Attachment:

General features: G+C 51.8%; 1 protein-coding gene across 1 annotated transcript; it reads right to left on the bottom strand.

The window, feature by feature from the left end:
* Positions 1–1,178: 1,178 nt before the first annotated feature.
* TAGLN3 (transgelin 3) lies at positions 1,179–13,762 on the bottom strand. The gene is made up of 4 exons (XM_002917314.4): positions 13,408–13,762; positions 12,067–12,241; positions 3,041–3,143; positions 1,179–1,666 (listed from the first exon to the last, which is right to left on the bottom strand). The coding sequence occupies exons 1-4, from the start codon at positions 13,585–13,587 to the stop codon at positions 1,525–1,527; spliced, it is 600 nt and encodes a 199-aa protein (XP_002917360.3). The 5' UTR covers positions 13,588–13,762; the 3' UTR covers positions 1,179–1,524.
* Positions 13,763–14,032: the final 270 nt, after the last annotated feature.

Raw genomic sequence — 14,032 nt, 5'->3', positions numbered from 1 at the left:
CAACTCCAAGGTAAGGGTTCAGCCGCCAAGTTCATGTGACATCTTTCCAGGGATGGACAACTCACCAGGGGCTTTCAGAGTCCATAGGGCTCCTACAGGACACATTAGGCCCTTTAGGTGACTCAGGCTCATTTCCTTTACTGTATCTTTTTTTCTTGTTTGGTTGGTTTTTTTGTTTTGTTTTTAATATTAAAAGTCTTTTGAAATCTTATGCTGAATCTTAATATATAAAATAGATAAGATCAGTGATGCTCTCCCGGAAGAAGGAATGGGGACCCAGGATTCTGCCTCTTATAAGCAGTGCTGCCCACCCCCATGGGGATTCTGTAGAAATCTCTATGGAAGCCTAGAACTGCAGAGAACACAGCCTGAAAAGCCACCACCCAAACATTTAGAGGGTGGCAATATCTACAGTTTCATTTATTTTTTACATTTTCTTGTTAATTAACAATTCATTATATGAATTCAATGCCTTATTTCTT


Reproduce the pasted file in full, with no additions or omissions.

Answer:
General features: G+C 51.8%; 1 protein-coding gene across 1 annotated transcript; it reads right to left on the bottom strand.

The window, feature by feature from the left end:
* Positions 1–1,178: 1,178 nt before the first annotated feature.
* TAGLN3 (transgelin 3) lies at positions 1,179–13,762 on the bottom strand. The gene is made up of 4 exons (XM_002917314.4): positions 13,408–13,762; positions 12,067–12,241; positions 3,041–3,143; positions 1,179–1,666 (listed from the first exon to the last, which is right to left on the bottom strand). The coding sequence occupies exons 1-4, from the start codon at positions 13,585–13,587 to the stop codon at positions 1,525–1,527; spliced, it is 600 nt and encodes a 199-aa protein (XP_002917360.3). The 5' UTR covers positions 13,588–13,762; the 3' UTR covers positions 1,179–1,524.
* Positions 13,763–14,032: the final 270 nt, after the last annotated feature.

Raw genomic sequence — 14,032 nt, 5'->3', positions numbered from 1 at the left:
CAACTCCAAGGTAAGGGTTCAGCCGCCAAGTTCATGTGACATCTTTCCAGGGATGGACAACTCACCAGGGGCTTTCAGAGTCCATAGGGCTCCTACAGGACACATTAGGCCCTTTAGGTGACTCAGGCTCATTTCCTTTACTGTATCTTTTTTTCTTGTTTGGTTGGTTTTTTTGTTTTGTTTTTAATATTAAAAGTCTTTTGAAATCTTATGCTGAATCTTAATATATAAAATAGATAAGATCAGTGATGCTCTCCCGGAAGAAGGAATGGGGACCCAGGATTCTGCCTCTTATAAGCAGTGCTGCCCACCCCCATGGGGATTCTGTAGAAATCTCTATGGAAGCCTAGAACTGCAGAGAACACAGCCTGAAAAGCCACCACCCAAACATTTAGAGGGTGGCAATATCTACAGTTTCATTTATTTTTTACATTTTCTTGTTAATTAACAATTCATTATATGAATTCAATGCCTTATTTCTT